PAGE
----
Growing up Catholic in the Sixties, I was more than well acquainted with the concept of shame. “Shame on you!” was a common reprimand to children who stepped out of line. As I got older, I started to see the propensity to shame people as a negative thing. And it can be. Making people ashamed of their natural feelings and inclinations leads to a low sense of self-worth.
Nowadays, however, I think we’ve completely lost the sense of shame to the point where we can hurt and abuse others and still go about our normal lives without any sense of contriteness or trying to rectify the situation.
The #MeToo movement exposed the sexual predation, harassment and assault perpetrated by many men in the public sphere. From Harvey Weinstein to Bill Cosby to Matt Lauer, we were horrified to discover how many powerful men have used their position to prey on women (and in some instances men). The behavior of these men -ranging from sexual remarks to nudity to sexual assault – was rightly denounced, and the perpetrators seemed to pay a price. For a while.
Take the case of Charlie Rose. Not long after he was fired from CBS over allegations that he paraded around naked in front of female interns and made inappropriate sexual comments, a report came out that Rose had been shopping around a comeback show in which he interviewed men who, like himself, had been accused of sexual harassment and predation. In other words, he had the audacity to attempt to profit off of the very heinous behavior that made him temporarily slink away from the public eye. My initial thought was, Have you no shame?
Little by little, however, these men will weasel their way back into the world of entertainment because we live in a world without shame. Not long ago, I read a story about an appearance by comedian Louis C.K. at a Chicago nightclub. (“No apologies, no notes at Louis C.K. show,” Chicago Tribune, Sept. 21, 2019) C.K. had been exposed (pun intended) for his propensity to masturbate in front of female colleagues behind the scenes of his standup shows. During his Chicago show, C.K. alluded to the allegations against him by proclaiming that everyone had a “thing” that would be embarrassing if others found out about it – as if his behavior was a harmless peccadillo and not a case of harassment. He painted himself as a victim, alluding to the fact that he used to sell out giant venues and was now playing to a small crowd. No shame indeed.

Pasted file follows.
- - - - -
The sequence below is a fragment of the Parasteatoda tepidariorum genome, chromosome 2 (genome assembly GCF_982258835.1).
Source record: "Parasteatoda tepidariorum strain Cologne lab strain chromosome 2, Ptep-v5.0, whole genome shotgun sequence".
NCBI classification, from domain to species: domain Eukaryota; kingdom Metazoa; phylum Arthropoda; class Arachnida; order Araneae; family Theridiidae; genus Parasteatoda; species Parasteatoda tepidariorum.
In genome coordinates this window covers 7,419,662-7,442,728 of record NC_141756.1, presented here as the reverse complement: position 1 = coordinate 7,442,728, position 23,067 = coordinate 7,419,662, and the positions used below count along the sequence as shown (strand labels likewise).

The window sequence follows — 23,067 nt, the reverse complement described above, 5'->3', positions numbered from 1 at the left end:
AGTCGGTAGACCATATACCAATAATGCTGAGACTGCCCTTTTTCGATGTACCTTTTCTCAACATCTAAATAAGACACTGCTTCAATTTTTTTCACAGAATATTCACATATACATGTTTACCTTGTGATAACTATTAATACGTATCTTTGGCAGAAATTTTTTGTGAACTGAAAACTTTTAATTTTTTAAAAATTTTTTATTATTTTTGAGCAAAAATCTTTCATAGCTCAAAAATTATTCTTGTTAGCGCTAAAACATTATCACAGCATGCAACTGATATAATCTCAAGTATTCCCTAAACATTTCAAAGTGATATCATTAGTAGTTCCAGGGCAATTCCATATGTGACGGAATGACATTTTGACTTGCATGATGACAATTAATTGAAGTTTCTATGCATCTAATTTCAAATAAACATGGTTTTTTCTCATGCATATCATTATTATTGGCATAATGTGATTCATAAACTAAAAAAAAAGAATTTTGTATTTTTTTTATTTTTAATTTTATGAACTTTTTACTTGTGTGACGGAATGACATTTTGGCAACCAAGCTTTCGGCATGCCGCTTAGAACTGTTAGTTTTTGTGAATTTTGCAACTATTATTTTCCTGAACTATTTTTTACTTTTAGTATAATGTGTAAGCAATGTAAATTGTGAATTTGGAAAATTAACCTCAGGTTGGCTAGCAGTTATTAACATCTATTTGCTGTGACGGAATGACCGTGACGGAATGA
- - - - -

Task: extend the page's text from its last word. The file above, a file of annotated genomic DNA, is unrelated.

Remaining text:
I guess I shouldn’t be all that surprised that famous men seem to have no sense of culpability for their own actions. After all, our current president bragged on video about grabbing women “by the pussy.” If ever there were a poster child for a world without shame, it’s Donald Trump.
Our society seems to have a high tolerance for the misbehavior of men, especially white men. For example, despite allegations of rape against Brett Kavanaugh, he was confirmed to the highest court in the land. Victims are consistently doubted and put on trial as if they were the perpetrators of harm. Even when we choose to believe the allegations, we seem to have a need to forgive and forget, thus allowing predators to get away with their actions and survive, if not thrive.
And that’s a shame.